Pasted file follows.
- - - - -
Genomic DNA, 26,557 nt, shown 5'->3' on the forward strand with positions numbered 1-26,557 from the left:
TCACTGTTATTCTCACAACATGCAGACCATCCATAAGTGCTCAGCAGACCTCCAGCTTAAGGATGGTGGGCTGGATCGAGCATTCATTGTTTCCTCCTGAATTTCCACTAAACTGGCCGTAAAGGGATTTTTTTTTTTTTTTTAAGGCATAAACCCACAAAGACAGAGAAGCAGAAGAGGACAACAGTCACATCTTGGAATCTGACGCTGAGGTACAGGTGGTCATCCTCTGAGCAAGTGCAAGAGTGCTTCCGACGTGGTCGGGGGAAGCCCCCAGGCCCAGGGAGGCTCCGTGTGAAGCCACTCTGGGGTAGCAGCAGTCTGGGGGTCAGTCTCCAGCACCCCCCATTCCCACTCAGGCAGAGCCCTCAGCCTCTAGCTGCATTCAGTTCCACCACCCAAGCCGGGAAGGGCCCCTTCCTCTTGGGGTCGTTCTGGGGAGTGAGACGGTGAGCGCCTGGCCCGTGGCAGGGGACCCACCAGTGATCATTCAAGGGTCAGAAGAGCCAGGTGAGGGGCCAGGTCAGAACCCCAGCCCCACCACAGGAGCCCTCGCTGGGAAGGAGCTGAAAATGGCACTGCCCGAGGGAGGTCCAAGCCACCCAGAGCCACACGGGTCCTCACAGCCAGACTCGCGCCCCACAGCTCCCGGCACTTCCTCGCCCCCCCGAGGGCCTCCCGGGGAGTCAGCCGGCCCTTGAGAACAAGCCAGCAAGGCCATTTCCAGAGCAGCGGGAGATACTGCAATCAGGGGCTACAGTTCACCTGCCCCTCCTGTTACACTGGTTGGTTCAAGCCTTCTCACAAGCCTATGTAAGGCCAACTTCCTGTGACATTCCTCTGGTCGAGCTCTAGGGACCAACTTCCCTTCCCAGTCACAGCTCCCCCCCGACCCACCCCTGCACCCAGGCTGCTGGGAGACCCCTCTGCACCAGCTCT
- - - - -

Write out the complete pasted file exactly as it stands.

Genomic DNA, 26,557 nt, shown 5'->3' on the forward strand with positions numbered 1-26,557 from the left:
TCACTGTTATTCTCACAACATGCAGACCATCCATAAGTGCTCAGCAGACCTCCAGCTTAAGGATGGTGGGCTGGATCGAGCATTCATTGTTTCCTCCTGAATTTCCACTAAACTGGCCGTAAAGGGATTTTTTTTTTTTTTTTAAGGCATAAACCCACAAAGACAGAGAAGCAGAAGAGGACAACAGTCACATCTTGGAATCTGACGCTGAGGTACAGGTGGTCATCCTCTGAGCAAGTGCAAGAGTGCTTCCGACGTGGTCGGGGGAAGCCCCCAGGCCCAGGGAGGCTCCGTGTGAAGCCACTCTGGGGTAGCAGCAGTCTGGGGGTCAGTCTCCAGCACCCCCCATTCCCACTCAGGCAGAGCCCTCAGCCTCTAGCTGCATTCAGTTCCACCACCCAAGCCGGGAAGGGCCCCTTCCTCTTGGGGTCGTTCTGGGGAGTGAGACGGTGAGCGCCTGGCCCGTGGCAGGGGACCCACCAGTGATCATTCAAGGGTCAGAAGAGCCAGGTGAGGGGCCAGGTCAGAACCCCAGCCCCACCACAGGAGCCCTCGCTGGGAAGGAGCTGAAAATGGCACTGCCCGAGGGAGGTCCAAGCCACCCAGAGCCACACGGGTCCTCACAGCCAGACTCGCGCCCCACAGCTCCCGGCACTTCCTCGCCCCCCCGAGGGCCTCCCGGGGAGTCAGCCGGCCCTTGAGAACAAGCCAGCAAGGCCATTTCCAGAGCAGCGGGAGATACTGCAATCAGGGGCTACAGTTCACCTGCCCCTCCTGTTACACTGGTTGGTTCAAGCCTTCTCACAAGCCTATGTAAGGCCAACTTCCTGTGACATTCCTCTGGTCGAGCTCTAGGGACCAACTTCCCTTCCCAGTCACAGCTCCCCCCCGACCCACCCCTGCACCCAGGCTGCTGGGAGACCCCTCTGCACCAGCTCT